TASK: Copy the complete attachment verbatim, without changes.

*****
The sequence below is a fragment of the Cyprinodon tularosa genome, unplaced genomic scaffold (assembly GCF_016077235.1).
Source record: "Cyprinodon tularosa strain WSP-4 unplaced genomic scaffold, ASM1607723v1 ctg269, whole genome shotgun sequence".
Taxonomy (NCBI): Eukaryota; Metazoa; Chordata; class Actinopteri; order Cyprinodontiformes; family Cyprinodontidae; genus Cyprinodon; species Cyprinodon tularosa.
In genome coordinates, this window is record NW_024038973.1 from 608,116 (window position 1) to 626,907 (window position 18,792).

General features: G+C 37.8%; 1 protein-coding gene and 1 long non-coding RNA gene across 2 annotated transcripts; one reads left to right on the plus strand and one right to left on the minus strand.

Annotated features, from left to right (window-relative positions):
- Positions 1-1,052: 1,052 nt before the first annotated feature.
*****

The sequence below is a fragment of the Cyprinodon tularosa genome, unplaced genomic scaffold (assembly GCF_016077235.1).
Source record: "Cyprinodon tularosa strain WSP-4 unplaced genomic scaffold, ASM1607723v1 ctg269, whole genome shotgun sequence".
Taxonomy (NCBI): Eukaryota; Metazoa; Chordata; class Actinopteri; order Cyprinodontiformes; family Cyprinodontidae; genus Cyprinodon; species Cyprinodon tularosa.
In genome coordinates, this window is record NW_024038973.1 from 608,116 (window position 1) to 626,907 (window position 18,792).

General features: G+C 37.8%; 1 protein-coding gene and 1 long non-coding RNA gene across 2 annotated transcripts; one reads left to right on the plus strand and one right to left on the minus strand.

Annotated features, from left to right (window-relative positions):
- Positions 1-1,052: 1,052 nt before the first annotated feature.